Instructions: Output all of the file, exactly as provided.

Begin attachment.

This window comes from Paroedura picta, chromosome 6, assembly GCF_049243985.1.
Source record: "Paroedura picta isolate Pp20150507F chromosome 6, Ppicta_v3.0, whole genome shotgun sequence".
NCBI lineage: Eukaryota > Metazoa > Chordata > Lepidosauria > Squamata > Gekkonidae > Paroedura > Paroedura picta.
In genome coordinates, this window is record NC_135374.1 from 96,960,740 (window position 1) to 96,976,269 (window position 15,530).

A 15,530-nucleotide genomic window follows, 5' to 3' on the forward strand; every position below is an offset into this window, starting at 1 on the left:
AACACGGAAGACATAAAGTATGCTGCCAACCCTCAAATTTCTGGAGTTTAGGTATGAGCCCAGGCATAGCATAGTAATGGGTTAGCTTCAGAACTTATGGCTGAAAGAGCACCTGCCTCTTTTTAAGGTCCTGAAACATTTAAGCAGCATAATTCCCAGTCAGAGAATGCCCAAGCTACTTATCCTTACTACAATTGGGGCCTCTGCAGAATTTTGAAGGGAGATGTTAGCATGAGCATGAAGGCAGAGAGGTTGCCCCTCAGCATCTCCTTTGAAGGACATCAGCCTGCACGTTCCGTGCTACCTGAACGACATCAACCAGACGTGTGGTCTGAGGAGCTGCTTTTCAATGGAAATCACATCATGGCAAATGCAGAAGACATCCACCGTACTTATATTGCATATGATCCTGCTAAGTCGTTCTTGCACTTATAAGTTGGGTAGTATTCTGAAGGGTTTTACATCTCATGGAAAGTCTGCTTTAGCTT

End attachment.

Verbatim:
This window comes from Paroedura picta, chromosome 6, assembly GCF_049243985.1.
Source record: "Paroedura picta isolate Pp20150507F chromosome 6, Ppicta_v3.0, whole genome shotgun sequence".
NCBI lineage: Eukaryota > Metazoa > Chordata > Lepidosauria > Squamata > Gekkonidae > Paroedura > Paroedura picta.
In genome coordinates, this window is record NC_135374.1 from 96,960,740 (window position 1) to 96,976,269 (window position 15,530).

A 15,530-nucleotide genomic window follows, 5' to 3' on the forward strand; every position below is an offset into this window, starting at 1 on the left:
AACACGGAAGACATAAAGTATGCTGCCAACCCTCAAATTTCTGGAGTTTAGGTATGAGCCCAGGCATAGCATAGTAATGGGTTAGCTTCAGAACTTATGGCTGAAAGAGCACCTGCCTCTTTTTAAGGTCCTGAAACATTTAAGCAGCATAATTCCCAGTCAGAGAATGCCCAAGCTACTTATCCTTACTACAATTGGGGCCTCTGCAGAATTTTGAAGGGAGATGTTAGCATGAGCATGAAGGCAGAGAGGTTGCCCCTCAGCATCTCCTTTGAAGGACATCAGCCTGCACGTTCCGTGCTACCTGAACGACATCAACCAGACGTGTGGTCTGAGGAGCTGCTTTTCAATGGAAATCACATCATGGCAAATGCAGAAGACATCCACCGTACTTATATTGCATATGATCCTGCTAAGTCGTTCTTGCACTTATAAGTTGGGTAGTATTCTGAAGGGTTTTACATCTCATGGAAAGTCTGCTTTAGCTT